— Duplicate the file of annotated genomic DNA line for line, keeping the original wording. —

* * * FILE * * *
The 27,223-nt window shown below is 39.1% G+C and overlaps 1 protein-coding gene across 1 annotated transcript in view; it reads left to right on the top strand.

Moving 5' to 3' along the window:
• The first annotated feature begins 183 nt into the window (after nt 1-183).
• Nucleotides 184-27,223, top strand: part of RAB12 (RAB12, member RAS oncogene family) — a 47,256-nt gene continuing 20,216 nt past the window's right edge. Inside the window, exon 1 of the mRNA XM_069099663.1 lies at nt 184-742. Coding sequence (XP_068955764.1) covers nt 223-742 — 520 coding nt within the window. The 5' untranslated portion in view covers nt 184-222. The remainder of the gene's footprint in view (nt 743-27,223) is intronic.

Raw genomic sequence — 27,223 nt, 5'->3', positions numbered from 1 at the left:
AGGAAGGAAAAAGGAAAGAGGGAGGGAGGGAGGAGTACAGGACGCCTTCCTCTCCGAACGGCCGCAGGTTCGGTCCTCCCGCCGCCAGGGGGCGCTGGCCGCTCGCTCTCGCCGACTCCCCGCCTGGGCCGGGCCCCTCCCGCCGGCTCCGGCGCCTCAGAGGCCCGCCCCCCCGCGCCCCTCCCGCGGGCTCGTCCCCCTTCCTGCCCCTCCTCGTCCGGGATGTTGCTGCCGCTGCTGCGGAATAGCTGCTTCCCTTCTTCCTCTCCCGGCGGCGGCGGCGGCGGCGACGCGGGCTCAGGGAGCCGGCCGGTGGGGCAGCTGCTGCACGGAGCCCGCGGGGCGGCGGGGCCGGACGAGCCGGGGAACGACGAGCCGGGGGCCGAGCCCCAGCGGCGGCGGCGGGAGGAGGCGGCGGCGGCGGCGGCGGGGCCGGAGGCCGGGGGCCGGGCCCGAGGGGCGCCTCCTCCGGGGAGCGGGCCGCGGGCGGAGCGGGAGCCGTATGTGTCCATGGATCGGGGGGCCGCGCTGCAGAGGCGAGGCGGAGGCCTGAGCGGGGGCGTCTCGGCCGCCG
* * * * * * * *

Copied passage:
The 27,223-nt window shown below is 39.1% G+C and overlaps 1 protein-coding gene across 1 annotated transcript in view; it reads left to right on the top strand.

Moving 5' to 3' along the window:
• The first annotated feature begins 183 nt into the window (after nt 1-183).
• Nucleotides 184-27,223, top strand: part of RAB12 (RAB12, member RAS oncogene family) — a 47,256-nt gene continuing 20,216 nt past the window's right edge. Inside the window, exon 1 of the mRNA XM_069099663.1 lies at nt 184-742. Coding sequence (XP_068955764.1) covers nt 223-742 — 520 coding nt within the window. The 5' untranslated portion in view covers nt 184-222. The remainder of the gene's footprint in view (nt 743-27,223) is intronic.

Raw genomic sequence — 27,223 nt, 5'->3', positions numbered from 1 at the left:
AGGAAGGAAAAAGGAAAGAGGGAGGGAGGGAGGAGTACAGGACGCCTTCCTCTCCGAACGGCCGCAGGTTCGGTCCTCCCGCCGCCAGGGGGCGCTGGCCGCTCGCTCTCGCCGACTCCCCGCCTGGGCCGGGCCCCTCCCGCCGGCTCCGGCGCCTCAGAGGCCCGCCCCCCCGCGCCCCTCCCGCGGGCTCGTCCCCCTTCCTGCCCCTCCTCGTCCGGGATGTTGCTGCCGCTGCTGCGGAATAGCTGCTTCCCTTCTTCCTCTCCCGGCGGCGGCGGCGGCGGCGACGCGGGCTCAGGGAGCCGGCCGGTGGGGCAGCTGCTGCACGGAGCCCGCGGGGCGGCGGGGCCGGACGAGCCGGGGAACGACGAGCCGGGGGCCGAGCCCCAGCGGCGGCGGCGGGAGGAGGCGGCGGCGGCGGCGGCGGGGCCGGAGGCCGGGGGCCGGGCCCGAGGGGCGCCTCCTCCGGGGAGCGGGCCGCGGGCGGAGCGGGAGCCGTATGTGTCCATGGATCGGGGGGCCGCGCTGCAGAGGCGAGGCGGAGGCCTGAGCGGGGGCGTCTCGGCCGCCG